Historical storytelling with David Guterson
Wednesday, February 6, 2013
It’s been years since I read Washington author David Guterson’s Snow Falling on Cedars, but I’m thinking now might be the perfect time to re-read the tome—and not just because a whole lot of other people are doing the same thing.
The reason it’s fresh in my mind—as well as the minds of many others in the area—is that it’s the latest Whatcom Reads! pick.
Since 2008, the Whatcom County Library System (WCLS) has created what amounts to a countywide book club by picking a book and encouraging those who live nearby to read (or re-read) it. In return, the WCLS schedules numerous events related to the book and its contents, and finishes off the experience by inviting the author to come visit.
In addition to getting people discussing this year’s pick, the associated events also delve into a number of issues relating to heady subjects such as race and war.
The book, which takes place on the fictional San Piedro Island in the northern Puget Sound region in the mid 1950s, focuses on a murder case and a trial in which a Japanese American, Kabuo Miyamoto, is accused of killing Carl Heine, a white fisherman who was, once upon a time, his childhood friend.
Thrown into the volatile mix of the murder trial are past resentments relating to anti-Japanese sentiments following World War II and the subsequent internment of those of Japanese ancestry, an epic snowstorm, love affairs and land disputes.
Snow Falling on Cedars is not necessarily a happily-ever-after tale, but it makes up for that by getting readers interested in a period of time many of us didn’t live through, and does so with believable characters, a fascinating backstory and a palpable sense of place.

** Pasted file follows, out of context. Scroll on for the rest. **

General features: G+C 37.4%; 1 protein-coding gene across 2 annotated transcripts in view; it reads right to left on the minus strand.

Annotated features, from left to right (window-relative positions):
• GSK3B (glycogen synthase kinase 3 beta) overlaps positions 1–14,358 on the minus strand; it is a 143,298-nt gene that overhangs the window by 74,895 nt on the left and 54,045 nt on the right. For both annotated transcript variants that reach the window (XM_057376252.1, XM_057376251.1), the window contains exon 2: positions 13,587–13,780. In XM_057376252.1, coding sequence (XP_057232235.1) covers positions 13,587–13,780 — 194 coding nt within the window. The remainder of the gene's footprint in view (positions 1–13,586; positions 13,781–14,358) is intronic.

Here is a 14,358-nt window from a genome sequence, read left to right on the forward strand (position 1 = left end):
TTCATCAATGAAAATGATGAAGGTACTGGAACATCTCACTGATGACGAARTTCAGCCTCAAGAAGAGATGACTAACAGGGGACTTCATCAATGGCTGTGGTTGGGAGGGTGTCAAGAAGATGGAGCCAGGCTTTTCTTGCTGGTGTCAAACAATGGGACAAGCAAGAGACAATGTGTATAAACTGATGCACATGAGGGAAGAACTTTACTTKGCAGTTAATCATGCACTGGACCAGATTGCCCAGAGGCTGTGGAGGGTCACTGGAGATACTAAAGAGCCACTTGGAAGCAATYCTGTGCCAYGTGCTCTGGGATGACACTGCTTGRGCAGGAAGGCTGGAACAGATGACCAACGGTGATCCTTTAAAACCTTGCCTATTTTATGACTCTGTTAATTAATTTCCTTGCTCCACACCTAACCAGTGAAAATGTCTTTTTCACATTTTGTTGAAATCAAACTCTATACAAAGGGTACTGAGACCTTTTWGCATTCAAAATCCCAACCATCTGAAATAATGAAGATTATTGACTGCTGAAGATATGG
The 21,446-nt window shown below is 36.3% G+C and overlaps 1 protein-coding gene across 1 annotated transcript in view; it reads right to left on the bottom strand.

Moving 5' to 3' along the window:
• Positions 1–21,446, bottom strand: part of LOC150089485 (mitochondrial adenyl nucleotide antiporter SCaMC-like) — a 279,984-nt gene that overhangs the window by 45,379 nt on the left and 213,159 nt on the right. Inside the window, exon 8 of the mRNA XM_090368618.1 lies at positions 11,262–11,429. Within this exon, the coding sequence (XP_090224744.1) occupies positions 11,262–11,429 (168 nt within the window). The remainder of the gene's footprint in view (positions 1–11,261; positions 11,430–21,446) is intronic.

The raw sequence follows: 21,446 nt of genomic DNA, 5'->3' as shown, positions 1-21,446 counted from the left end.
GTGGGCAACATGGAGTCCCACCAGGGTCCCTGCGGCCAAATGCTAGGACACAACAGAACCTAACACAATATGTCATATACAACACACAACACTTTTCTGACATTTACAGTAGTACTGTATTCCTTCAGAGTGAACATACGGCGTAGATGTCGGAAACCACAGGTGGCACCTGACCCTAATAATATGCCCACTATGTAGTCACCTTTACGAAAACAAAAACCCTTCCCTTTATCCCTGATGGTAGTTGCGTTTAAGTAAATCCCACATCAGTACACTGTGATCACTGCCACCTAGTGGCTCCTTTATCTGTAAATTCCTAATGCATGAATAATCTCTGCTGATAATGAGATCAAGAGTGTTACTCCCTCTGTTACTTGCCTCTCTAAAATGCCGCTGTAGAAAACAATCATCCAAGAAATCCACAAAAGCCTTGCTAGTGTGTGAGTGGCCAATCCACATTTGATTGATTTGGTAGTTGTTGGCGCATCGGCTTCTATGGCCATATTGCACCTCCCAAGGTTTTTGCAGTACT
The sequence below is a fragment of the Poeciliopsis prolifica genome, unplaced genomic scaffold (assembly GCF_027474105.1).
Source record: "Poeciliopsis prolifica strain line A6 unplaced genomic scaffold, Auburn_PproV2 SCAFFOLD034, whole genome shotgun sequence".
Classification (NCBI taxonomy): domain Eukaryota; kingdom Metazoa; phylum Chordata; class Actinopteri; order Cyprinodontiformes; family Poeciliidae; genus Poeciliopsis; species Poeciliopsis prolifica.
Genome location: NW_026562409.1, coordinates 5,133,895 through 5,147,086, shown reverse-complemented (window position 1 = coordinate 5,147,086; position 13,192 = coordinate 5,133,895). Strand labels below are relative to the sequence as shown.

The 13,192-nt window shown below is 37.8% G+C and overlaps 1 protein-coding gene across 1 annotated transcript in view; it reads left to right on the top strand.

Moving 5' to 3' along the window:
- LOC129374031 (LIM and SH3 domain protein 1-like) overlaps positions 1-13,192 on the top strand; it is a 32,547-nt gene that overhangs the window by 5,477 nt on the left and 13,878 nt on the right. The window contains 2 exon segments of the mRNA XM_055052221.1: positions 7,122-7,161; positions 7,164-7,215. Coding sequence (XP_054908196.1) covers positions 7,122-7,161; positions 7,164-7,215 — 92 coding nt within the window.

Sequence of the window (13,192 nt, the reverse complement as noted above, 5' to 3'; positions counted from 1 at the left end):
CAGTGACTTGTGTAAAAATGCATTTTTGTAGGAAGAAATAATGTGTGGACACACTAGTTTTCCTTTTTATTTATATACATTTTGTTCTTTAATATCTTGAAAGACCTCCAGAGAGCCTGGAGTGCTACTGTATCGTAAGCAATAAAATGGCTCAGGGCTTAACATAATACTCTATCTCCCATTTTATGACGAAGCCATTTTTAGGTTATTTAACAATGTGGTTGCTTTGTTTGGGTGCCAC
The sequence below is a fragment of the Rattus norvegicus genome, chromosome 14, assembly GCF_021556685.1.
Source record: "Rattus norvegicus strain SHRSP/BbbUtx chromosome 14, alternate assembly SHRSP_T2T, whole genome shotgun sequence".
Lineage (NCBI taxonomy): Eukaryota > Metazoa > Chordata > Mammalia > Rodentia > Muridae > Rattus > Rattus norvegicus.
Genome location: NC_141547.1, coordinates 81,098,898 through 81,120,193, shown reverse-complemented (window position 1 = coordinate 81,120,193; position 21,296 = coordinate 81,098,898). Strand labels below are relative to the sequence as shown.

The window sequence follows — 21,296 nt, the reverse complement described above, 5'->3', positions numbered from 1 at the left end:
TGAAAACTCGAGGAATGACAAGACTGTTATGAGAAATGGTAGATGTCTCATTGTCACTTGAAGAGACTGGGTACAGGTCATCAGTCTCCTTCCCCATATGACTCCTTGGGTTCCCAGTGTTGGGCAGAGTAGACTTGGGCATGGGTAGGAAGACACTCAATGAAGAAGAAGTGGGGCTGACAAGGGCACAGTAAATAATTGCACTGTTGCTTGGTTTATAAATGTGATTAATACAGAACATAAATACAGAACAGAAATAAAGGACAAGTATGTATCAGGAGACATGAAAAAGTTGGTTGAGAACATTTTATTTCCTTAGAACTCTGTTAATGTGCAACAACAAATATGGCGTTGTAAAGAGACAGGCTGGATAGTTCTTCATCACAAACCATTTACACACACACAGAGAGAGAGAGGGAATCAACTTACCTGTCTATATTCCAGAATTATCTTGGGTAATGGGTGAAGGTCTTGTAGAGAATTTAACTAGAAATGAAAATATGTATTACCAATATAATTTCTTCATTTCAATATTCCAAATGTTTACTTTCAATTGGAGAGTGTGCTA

At two events happening Sat., Feb. 9, Guterson’s book will really come to life. The first event, “Reconciling the Past: The History, Literature and Ethics of Japanese Removal,” takes place at 2pm at the Blaine Library. Helmed by Professor Robert Keller, the discussion will attempt to answer a few questions, examples of which include: Why did some fervently advocate in favor of interment while others voiced their opposition? How has the memory of internment affected treatment of Arab-Americans following 9/11? How do we view civic rights amidst security crises today?
“The Bainbridge Island Japanese American and Canadian Japanese Experience” will be the focus of the second gathering, which starts at 4:30pm at the Sumas Library. A few members of the Bainbridge Island Japanese American Community—the same community said to be the inspiration for Guterson’s book—will be on hand at the panel discussion to share their stories. Speakers will include Kay Sakai Nakao (who was 21 years old and the first Bainbridge Islander married in the Minidoka concentration camp), Lilly Kitamoto Kodama (who was seven years old when she was imprisoned behind barbed wire), and Mary Woodward, the daughter of Walt and Milly Woodward, who published the Bainbridge Review, in which they defended their Japanese American neighbors.
In addition to these illuminating talks, a traveling photo exhibit, discussions and workshops with David Guterson, screenings of the film adaptation of the novel and more are on the lineup through early March. If you haven’t yet read the book—or if you can’t quite remember how it ends—pick up a copy and get to it. I know I will.
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